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SD City Attorney gets $1 Million for gun violence restraining order training

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Posted at 2:28 PM, Jul 14, 2022
and last updated 2022-07-14 17:32:38-04

SAN DIEGO (CNS) — Gov. Gavin Newsom's office Thursday announced millions in funding to be committed to a gun violence prevention outreach campaign, which includes $1 million to the San Diego City Attorney's Office to fund education and training on the use of gun violence restraining orders.

The funding is part of an initiative announced earlier this year focused on outreach and education regarding the state's red flag laws, which allow for the issuance of gun violence restraining orders in order to temporarily remove firearms from those at risk of harming themselves or others.

The governor's office says more than 3,000 gun violence restraining orders were issued across the state between 2016 and 2020. Among those, 58 people who threatened to commit mass shootings had their guns removed, Newsom's office said, citing a study from the Violence Prevention Research Program at UC Davis.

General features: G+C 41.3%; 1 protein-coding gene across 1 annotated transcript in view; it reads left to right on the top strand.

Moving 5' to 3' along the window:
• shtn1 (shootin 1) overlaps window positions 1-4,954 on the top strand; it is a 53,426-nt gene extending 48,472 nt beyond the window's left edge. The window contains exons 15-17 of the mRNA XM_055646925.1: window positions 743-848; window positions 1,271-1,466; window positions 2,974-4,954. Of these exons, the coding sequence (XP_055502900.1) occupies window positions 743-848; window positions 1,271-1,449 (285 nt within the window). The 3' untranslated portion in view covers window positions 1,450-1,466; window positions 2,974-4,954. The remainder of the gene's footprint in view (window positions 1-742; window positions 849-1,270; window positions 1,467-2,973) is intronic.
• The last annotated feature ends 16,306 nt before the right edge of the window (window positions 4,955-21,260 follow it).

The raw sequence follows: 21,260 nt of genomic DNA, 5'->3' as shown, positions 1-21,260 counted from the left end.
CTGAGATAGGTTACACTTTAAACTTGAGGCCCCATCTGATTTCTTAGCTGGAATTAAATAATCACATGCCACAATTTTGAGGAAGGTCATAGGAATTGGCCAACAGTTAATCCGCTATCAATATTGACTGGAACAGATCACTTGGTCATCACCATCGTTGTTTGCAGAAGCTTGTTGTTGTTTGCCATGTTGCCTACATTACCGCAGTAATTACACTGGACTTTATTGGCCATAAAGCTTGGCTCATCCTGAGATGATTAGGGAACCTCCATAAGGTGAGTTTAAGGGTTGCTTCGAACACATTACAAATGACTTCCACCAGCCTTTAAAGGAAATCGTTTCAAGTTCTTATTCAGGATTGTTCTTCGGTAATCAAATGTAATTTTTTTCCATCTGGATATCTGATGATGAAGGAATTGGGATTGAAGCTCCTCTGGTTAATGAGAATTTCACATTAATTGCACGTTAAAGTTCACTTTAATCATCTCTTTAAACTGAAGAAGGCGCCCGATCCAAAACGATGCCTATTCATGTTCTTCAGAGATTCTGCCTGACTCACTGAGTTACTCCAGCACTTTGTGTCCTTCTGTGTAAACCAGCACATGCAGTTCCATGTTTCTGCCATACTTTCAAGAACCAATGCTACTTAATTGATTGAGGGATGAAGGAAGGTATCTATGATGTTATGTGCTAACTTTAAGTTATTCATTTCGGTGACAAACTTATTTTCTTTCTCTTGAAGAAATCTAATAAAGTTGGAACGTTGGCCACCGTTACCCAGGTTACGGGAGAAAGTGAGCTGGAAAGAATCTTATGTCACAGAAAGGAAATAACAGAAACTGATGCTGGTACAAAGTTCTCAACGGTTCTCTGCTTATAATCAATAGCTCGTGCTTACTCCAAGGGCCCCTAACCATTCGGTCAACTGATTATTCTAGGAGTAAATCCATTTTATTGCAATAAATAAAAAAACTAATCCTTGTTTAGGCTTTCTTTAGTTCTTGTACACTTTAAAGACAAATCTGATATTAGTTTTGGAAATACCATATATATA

Use of the orders has steadily increased over the years, from 85 issued in 2016 to 1,284 in the year 2020.

The $1 million to the City Attorney's Office will go towards training for city attorney offices and law enforcement groups.

"Our office is proud to be able to provide training to law enforcement agencies throughout the state on how to obtain gun violence restraining orders," said San Diego City Attorney Mara Elliott. "Learning to recognize red flags for potential gun violence is the best way to protect our communities and save lives."

The governor's office also announced $5 million will go to the California Partnership to End Domestic Violence for outreach at local community- based domestic violence groups and another $5 million to the Hope and Heal Fund for outreach in California communities "most at risk of gun violence."

Newsom said in a statement, "California has set the standard for proven gun safety laws that save lives. Every single day, our laws ensure that gun violence remains the exception, not the rule. Our laws have cut gun deaths by half but we're not stopping there -- we're connecting with communities across our state to share life-saving tools with the families and people who need them most."